This series of paintings by Iain Maclean explores the Stroop Effect.
The Stroop Effect was named after American psychologist John Stroop and is now an important part of Neuroscience.
It demonstrates that words themselves have a strong influence over your ability to say the colour. The interference between what the words say and the actual colour of the words your brain identifies causes the brain's reaction time to slow down.
There are two theories that may explain the Stroop effect:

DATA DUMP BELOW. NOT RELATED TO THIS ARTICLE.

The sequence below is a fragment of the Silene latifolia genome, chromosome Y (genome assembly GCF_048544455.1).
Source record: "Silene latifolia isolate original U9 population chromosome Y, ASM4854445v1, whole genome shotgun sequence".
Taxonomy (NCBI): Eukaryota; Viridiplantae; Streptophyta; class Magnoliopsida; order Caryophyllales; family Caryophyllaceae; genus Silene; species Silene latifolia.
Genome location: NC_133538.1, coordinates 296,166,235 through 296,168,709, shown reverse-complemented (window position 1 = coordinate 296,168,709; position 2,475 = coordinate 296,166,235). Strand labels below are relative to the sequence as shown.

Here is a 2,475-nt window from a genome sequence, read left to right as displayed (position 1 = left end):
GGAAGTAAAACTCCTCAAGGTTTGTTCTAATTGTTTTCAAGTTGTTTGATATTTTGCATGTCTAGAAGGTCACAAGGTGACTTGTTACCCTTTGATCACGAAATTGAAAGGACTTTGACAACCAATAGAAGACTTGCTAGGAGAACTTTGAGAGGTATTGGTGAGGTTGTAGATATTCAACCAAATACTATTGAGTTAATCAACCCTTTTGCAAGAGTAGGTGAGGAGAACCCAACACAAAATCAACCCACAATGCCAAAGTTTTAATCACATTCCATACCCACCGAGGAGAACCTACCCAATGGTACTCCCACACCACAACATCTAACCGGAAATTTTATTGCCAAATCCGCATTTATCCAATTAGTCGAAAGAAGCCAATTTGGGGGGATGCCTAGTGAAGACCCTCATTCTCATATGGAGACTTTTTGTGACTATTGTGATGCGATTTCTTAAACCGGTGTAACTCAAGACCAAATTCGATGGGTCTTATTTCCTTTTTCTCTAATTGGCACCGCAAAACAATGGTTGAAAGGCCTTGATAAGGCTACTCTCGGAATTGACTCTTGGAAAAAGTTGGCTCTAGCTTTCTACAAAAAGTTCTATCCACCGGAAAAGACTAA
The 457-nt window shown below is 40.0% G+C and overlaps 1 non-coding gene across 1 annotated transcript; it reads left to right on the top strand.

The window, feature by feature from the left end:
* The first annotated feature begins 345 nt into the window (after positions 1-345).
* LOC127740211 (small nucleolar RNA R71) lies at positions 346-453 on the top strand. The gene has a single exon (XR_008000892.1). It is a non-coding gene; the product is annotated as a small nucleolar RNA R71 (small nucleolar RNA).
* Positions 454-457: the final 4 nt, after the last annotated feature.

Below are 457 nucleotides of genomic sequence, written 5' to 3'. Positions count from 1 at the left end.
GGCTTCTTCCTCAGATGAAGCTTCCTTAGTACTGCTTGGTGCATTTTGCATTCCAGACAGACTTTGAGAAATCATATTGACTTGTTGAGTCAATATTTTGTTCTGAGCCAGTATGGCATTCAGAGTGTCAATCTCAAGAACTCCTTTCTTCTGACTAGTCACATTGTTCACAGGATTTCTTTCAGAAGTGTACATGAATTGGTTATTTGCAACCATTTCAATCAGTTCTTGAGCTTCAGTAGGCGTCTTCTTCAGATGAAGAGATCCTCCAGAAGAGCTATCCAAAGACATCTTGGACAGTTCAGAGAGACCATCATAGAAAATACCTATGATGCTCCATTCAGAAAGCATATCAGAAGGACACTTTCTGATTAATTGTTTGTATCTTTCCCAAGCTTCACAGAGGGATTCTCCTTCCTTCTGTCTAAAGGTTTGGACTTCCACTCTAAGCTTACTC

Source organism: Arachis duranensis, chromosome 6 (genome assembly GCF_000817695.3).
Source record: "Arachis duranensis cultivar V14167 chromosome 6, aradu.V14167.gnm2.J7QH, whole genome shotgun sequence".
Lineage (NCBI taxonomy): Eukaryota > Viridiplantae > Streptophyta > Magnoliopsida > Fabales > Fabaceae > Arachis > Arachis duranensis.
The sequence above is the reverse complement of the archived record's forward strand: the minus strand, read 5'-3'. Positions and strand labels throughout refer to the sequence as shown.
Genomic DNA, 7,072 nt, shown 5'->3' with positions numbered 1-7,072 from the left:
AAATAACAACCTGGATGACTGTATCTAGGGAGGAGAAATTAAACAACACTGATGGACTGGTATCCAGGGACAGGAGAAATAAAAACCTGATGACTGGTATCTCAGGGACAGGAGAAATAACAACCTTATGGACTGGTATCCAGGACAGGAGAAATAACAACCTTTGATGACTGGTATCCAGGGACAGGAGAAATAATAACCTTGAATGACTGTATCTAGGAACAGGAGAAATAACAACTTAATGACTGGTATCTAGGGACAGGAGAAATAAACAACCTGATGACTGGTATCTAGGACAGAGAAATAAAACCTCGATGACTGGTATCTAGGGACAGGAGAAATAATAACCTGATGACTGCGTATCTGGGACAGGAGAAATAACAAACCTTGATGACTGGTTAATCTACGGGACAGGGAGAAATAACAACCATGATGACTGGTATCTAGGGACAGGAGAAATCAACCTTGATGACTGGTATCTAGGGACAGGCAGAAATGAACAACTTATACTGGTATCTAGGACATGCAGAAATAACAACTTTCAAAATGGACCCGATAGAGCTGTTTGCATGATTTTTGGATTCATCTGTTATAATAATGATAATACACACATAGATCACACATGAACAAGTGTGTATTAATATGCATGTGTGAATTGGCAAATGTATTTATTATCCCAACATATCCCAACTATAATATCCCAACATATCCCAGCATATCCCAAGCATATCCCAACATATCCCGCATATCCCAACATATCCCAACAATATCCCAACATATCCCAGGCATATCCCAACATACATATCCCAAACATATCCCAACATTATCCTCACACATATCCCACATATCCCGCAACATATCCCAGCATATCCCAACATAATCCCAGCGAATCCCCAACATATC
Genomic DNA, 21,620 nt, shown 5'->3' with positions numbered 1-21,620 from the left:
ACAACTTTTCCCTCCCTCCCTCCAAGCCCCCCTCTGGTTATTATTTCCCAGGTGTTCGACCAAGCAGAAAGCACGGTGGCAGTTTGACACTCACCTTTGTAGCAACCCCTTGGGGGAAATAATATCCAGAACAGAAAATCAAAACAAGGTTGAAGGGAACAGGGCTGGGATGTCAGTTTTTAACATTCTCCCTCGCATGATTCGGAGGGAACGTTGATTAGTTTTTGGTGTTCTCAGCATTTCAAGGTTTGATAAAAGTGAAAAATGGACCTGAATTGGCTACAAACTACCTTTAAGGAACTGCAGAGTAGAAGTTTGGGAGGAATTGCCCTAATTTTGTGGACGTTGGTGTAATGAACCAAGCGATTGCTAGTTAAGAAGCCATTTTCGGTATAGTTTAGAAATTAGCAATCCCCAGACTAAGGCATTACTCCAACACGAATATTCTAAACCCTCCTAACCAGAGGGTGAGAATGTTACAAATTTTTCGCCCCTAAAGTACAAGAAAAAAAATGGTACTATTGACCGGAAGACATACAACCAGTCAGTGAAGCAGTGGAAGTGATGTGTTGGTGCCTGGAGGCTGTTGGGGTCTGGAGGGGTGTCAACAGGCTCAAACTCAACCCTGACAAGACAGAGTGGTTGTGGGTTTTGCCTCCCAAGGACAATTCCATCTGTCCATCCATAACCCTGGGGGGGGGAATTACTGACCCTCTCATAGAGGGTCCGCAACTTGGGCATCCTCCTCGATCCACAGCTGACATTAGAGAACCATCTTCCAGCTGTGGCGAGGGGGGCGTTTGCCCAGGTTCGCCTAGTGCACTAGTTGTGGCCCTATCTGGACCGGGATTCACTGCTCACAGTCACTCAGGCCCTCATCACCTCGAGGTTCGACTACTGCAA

1. Speed of Processing Theory: the interference occurs because words are read faster than colours are named.
2. Selective Attention Theory: the interference occurs because naming colours requires more attention than reading words.
It takes longer to process information that requires both the left and right hemispheres of the brain. Verbal skills use the left hemisphere and non-verbal skills use the right hemisphere. Colour distinction uses the non-verbal hemisphere, which is also in the left hemisphere
Similar tests are used clinically to assess brain damage, dementia and the effects of altitude on Everest climbers.
This was originally a painting that has been digitally modified in 2019. The original hasn't been exhibited.